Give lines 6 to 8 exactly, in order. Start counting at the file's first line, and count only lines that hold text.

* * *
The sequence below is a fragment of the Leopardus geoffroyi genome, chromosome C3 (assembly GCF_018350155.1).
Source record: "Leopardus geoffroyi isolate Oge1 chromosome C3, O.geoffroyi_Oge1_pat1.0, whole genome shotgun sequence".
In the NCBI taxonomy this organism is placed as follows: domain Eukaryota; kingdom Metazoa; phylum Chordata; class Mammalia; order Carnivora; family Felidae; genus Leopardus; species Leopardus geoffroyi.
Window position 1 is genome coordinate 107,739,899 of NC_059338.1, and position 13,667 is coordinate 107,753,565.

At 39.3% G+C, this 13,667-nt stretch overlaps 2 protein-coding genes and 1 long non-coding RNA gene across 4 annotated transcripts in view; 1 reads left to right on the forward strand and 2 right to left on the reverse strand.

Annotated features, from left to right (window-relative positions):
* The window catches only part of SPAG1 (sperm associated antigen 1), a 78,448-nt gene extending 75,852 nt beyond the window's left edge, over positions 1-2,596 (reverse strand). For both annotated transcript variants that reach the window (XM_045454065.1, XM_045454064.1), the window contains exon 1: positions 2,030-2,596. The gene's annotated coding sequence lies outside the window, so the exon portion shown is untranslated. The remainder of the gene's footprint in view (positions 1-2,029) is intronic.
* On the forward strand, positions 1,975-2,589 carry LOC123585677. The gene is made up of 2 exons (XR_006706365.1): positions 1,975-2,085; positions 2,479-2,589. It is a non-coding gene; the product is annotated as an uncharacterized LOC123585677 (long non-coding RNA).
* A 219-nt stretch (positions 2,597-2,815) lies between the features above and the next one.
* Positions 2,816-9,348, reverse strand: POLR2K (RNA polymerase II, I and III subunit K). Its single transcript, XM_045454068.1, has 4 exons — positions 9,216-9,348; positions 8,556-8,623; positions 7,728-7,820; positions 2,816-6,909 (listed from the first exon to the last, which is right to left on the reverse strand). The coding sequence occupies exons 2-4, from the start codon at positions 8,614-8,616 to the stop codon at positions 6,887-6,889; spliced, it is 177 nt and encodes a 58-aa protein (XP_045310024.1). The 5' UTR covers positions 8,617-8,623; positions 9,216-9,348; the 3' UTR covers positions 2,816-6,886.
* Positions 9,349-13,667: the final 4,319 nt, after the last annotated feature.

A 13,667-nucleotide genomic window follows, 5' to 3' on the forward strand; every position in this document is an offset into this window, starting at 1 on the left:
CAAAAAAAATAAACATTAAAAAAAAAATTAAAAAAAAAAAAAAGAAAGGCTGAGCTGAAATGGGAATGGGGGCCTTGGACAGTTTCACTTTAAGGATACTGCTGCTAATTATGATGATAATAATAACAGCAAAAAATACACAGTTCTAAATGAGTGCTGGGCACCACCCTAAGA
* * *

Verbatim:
Annotated features, from left to right (window-relative positions):
* The window catches only part of SPAG1 (sperm associated antigen 1), a 78,448-nt gene extending 75,852 nt beyond the window's left edge, over positions 1-2,596 (reverse strand). For both annotated transcript variants that reach the window (XM_045454065.1, XM_045454064.1), the window contains exon 1: positions 2,030-2,596. The gene's annotated coding sequence lies outside the window, so the exon portion shown is untranslated. The remainder of the gene's footprint in view (positions 1-2,029) is intronic.
* On the forward strand, positions 1,975-2,589 carry LOC123585677. The gene is made up of 2 exons (XR_006706365.1): positions 1,975-2,085; positions 2,479-2,589. It is a non-coding gene; the product is annotated as an uncharacterized LOC123585677 (long non-coding RNA).